August 6, 2011

A Model For Liturgical Abusers

There are very few areas in which I would present myself as a model for imitation, but this at least is one: when I commit a liturgical abuse, I beg forgiveness.

This morning was a good example. I offered the Mass of the Transfiguration for the locals and visitors staying here at the friary. During the first reading I realized that I had forgotten the Gloria. So at the end of Mass, at the customary place for announcements between the Prayer after Communion and the blessing and dismissal, I asked,

"Brothers, in my negligence I forget the Gloria, didn't I? So I ask your forgiveness for denying you a complete Mass."

We priests should realize that we owe a complete and properly celebrated liturgy to the people on whose behalf we celebrate. The people, for their part, have a right to expect and demand the same. When, on account of our negligence, distraction, confused conscience, or voluntary ignorance we fail to celebrate the liturgy completely or in the way that the Church asks, we ought to apologize to the people for our sin against them.


Anonymous said...

This is the first time I've ever heard of this being done. May Jesus Christ be praised on your account!

A. J. S. said...

It's my understanding that the De defectibus of the old Roman Missal used to actually define such omissions as being grave sins. I can see pros and cons to that mentality. The pro is that you're absolutely right, Father Charles, the priest owes the people a full Mass. Furthermore, the priest owes God a full Mass. On the other hand, you used to hear stories about newly-ordained priests who were so nervous that they might sin gravely by omitting something in their celebration of the Mass that they would vomit in the sacristy. (Then again, I'm not sure that that amount of trepidation isn't desirable when it comes to doing something as fearful and wonderful holding the Body and Blood of Christ in your hands.)

Lee Gilbert said...

If only this kind of public repentance were recommended to seminarians in their liturgical formation!

Often I read at Mass and though I prepare diligently it sometimes happens that I read a word or a phrase badly. For the most part it would be worse to go back and re-do it, for that would further interrupt the flow of the passage. At the same time, I wish that it were possible afterwards to make a brief gesture of repentance and reparation before returning to my place, but no such custom exists in the parish.

In religious life, at least in the Cistercians or Carthusians, one would make a brief prostration.

Paul A. Zalonski said...

Good for you; thanks for the good example. Humility before that which is given is the only posture needed!


Jeanne said...

That's a very kind thing to do. But what do we, the laity, say when our celebrant willingly chooses to say "ad lib" the gloria, or substitute something else that's not licit? We have one priest who makes me feel like I'm on a liturgical roller coaster. I'm never sure what he's going to do next. Fortunately, he's retired, so we're not often faced with this, but what's the charitable and kind way to handle this?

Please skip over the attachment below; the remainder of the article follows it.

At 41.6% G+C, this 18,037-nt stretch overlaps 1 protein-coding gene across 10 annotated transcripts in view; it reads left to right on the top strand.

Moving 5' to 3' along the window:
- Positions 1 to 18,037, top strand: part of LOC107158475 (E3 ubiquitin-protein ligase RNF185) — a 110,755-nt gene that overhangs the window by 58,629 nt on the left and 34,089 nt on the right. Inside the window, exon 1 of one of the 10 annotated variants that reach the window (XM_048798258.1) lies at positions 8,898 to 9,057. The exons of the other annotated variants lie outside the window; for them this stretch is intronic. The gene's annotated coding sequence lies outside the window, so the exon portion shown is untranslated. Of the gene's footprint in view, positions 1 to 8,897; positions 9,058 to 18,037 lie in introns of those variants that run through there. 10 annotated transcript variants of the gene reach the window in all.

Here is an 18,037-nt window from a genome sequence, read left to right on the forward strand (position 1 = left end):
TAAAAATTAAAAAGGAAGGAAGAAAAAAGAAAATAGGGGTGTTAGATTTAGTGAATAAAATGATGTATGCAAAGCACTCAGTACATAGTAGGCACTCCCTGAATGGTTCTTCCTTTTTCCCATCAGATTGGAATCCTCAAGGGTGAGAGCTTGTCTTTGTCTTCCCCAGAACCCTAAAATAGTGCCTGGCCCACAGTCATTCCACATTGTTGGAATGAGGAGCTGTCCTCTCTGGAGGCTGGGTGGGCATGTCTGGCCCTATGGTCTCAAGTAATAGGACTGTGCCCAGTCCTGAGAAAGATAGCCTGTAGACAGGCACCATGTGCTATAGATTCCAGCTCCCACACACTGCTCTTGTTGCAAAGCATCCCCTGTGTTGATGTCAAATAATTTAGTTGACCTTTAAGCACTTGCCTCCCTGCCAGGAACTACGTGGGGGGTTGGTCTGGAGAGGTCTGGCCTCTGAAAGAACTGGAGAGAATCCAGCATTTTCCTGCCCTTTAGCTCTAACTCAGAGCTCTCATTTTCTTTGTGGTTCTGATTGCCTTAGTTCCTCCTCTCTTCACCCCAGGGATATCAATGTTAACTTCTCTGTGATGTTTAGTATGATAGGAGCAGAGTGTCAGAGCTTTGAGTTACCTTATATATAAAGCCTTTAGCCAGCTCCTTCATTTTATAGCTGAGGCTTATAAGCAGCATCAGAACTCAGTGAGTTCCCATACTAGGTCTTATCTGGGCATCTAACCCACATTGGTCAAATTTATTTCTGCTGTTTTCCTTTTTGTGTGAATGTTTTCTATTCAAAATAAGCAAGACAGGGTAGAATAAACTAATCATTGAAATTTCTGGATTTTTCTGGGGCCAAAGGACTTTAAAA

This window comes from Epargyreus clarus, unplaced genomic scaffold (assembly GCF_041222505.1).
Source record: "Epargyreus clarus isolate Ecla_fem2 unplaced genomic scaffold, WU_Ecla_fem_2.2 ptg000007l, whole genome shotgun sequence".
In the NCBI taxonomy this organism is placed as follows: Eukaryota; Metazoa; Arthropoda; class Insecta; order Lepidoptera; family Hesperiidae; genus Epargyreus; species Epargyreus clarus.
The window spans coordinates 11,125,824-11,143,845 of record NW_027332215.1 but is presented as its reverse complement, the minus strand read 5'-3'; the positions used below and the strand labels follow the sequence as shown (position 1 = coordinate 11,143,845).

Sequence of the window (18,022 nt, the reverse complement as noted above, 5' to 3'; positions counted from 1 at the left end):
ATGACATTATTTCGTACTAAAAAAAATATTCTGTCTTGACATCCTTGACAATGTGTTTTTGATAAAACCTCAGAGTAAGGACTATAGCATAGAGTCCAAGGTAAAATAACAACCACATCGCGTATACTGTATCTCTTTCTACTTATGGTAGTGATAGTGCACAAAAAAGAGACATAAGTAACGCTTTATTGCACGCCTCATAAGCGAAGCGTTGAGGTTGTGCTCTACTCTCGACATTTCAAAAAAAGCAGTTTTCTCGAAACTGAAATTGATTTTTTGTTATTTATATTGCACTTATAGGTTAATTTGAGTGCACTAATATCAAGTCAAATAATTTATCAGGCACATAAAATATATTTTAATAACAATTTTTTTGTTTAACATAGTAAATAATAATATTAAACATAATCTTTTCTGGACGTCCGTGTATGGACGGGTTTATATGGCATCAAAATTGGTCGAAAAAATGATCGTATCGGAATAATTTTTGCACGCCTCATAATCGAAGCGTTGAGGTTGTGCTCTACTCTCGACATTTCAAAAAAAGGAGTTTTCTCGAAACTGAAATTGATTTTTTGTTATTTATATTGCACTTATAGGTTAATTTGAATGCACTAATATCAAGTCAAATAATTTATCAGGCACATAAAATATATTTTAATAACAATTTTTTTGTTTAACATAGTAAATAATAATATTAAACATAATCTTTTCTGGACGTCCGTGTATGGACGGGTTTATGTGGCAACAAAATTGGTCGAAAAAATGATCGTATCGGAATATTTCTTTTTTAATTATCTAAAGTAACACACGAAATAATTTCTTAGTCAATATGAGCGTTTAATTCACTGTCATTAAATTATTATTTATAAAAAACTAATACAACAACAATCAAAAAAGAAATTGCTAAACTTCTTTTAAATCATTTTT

Anonymous said...

You asked for forgiveness : This reader, though not present at the Mass,and not able to do so at a sacramental level,personally grants it. Forgiveness of transgressions is always a good thing.This illustrates the value of confession.

Anonymous said...

Not sure what is meant by "full" Mass or "complete" Mass. Seems like a kind of 'over-the-top' response to a simple, non-intended slip-up.

Father Richard said...

"full Mass" sounds like some thing from an NFL play book. I understand your desire to say mass well, but let's remember that to error is human, to love divine.

Not sure if this is the case, but it always good to keep an eye out for spiritual pride - especially when it is dressed up as humility.

Brother Charles said...

All right, let me try to take this suggestion of pride, which has come both here in public and in private, with some seriousness.

Am I proud that I try to pray the liturgy in a way that is faithful and precise? Yes, I am. Do I thank God that I have been found worthy, at times, to suffer insults on account of it? For sure. (By this I don't mean comments on the current post, but incidents in the past.)

For that 'pride' I don't make any apology.

But is there sometimes something that looks similar to this on the outside but is really a sinful pride? Yes. I admit it. There are still resentments lying around in my heart from times in my own journey when I was subjected to liturgical abuses and encouraged to imitate them. Sometimes these resentments can come out in the obstinate pride that can pretend to be humility in such matters.

Liberated people must always be careful that they not make their liberation an excuse to oppress someone else. That's the devil's agenda.

Thanks be to God, and more and more all the time, I can feel the difference in enough time to not to risk hurting anyone

Brother Charles said...

Bishop Coyne's post about his experience assisting at Mass on the feast of the Transfiguration is also related to this question

Father Richard said...

Brother, don't get me wrong, I am on your side, and I am one who has been labeled as a perfectionist when it comes to the liturgy. I just don't think we need to announce every misstep we make.

Enjoy your retreat.

Brother Charles said...

I shall do my best!